The Presbyterian Church (U.S.A.) is also against its members arming themselves for self-defense. The General Assembly of the Presbyterian Church has publicly stated it is opposed to the killing of anyone for any reason.
For Baptists, the Law of God establishes the basic right of self-defense. A person has a duty to defend himself or his family whenever they are attacked or their lives are endangered. Any weapon is permissible for use in self-defense. The Law of God does not say that the homeowner is guilty if he uses a sword, but innocent if he uses a club. The issue is not one of weapons, but the right and duty of self-defense. It is common for Baptist congregations to sponsor classes in self-defense, up to and including lethal self-defense.
Many nondenominational churches look for guidance in the Bible directly rather than in church doctrine. A number of articles have been written dissecting numerous passages in the Bible and how they relate to self-defense. One of these articles is entitled "The Bible and Self-Defence," and is written by Don Walker, the pastor of Christ Covenant Church in Kansas City.
Pastor Walker maintains that the Bible does not teach pacifism or nonviolence. The Bible does not condemn the use of force, only the misuse of force. Life is a gift from God and God may require us to protect ourselves or others. Pastor Walker extends our duty to protecting our possessions, since we are stewards of these possessions for God. God is our source of protection whether He provides this protection supernaturally or whether He requires us to act on His behalf. We are not doing God's Will by allowing evil men to triumph over us.
If you think this is all a bit confusing, you are right. The Catholic Church condones violent self-defense, yet many priests are nonviolent pacifists. Martin Luther preached total nonviolence, but, at least in the early twentieth century, Lutherans believed in violent self-defense. Wesley accepted the need for violent self-defense, but modern-day Methodists and Presbyterians are nonviolent pacifists. Baptists and nondenominational Christian Churches more often than not are supportive of violent self-defense. Even within congregations, people can be as divided on this issue as they are on birth control, welfare, the death penalty, or other "political" issues.
Fortunately, while it is not true in many countries, in the United States religious freedom is a protected individual right, just as is the right to keep and bear arms. We have the right to hold different beliefs, even if we disagree with the official denominational stance of our particular church. If you disagree with your church's position, it doesn't make you a bad Catholic, or Lutheran, or Methodist, or Presbyterian, or Baptist, or whatever, at least from the government's perspective, or even, in most cases, from the Church's perspective.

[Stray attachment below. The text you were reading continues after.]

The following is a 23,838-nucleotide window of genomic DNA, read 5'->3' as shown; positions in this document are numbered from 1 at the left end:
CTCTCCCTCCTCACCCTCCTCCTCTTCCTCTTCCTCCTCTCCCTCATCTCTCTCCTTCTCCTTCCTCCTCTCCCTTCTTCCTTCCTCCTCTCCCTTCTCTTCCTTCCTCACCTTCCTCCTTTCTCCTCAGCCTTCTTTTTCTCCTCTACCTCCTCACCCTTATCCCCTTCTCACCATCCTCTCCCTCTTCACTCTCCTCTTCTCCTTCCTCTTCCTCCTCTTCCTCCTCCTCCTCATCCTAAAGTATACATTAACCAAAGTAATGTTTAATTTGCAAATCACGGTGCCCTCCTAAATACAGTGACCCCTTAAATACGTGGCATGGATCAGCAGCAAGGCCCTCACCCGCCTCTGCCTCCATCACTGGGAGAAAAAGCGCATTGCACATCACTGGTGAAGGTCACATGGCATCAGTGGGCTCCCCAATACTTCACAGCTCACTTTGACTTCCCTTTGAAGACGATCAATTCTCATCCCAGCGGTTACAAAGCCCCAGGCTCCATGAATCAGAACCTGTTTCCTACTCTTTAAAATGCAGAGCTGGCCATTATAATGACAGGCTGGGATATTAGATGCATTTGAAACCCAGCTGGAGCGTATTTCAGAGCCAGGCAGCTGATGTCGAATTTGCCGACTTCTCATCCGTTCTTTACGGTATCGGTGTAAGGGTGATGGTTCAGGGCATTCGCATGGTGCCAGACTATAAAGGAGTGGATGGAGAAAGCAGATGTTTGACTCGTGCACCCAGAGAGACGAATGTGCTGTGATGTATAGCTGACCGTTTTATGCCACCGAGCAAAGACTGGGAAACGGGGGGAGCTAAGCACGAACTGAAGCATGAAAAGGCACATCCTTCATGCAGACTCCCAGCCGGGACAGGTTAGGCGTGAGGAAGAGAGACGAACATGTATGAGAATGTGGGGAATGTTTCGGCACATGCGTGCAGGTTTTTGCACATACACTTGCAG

Not knowing your own position, however, can increase the likelihood of you or your loved ones being killed if you are faced with a violent confrontation. In such a confrontation, you have a better chance of survival if you fight back quickly and violently. If you halfheartedly fight back, you have a poorer chance of survival. At that moment in time you cannot empathize with your attacker or have compassion for him or her.
Should the situation arise, you will not have the luxury of reasoning through your decision. You will have to react instantly and instinctively. Now is the time to think through your own morality - would you take a life to save a life? Would you take a life to save your possessions? Where do you draw the line? Most Christian concealed handgun licensees answer 'yes' to the first question and 'no' to the second, although the legally acceptable answers vary from state to state, just as the doctrinal answers vary from denomination to denomination.
While being willing to protect yourself, your family, or others for whom you have responsibility is an important step in successful self-defense, making the decision in advance can be a necessary step. A lack of resolve can be as dangerous as a lack of proficiency. There are many ways to develop the proper mental attitude, just as there are many ways to practice with a firearm. A Christian keeping a firearm for self-protection has the responsibility to do both.
Lou Williams is semi-retired and lives in Hamilton County, Ohio.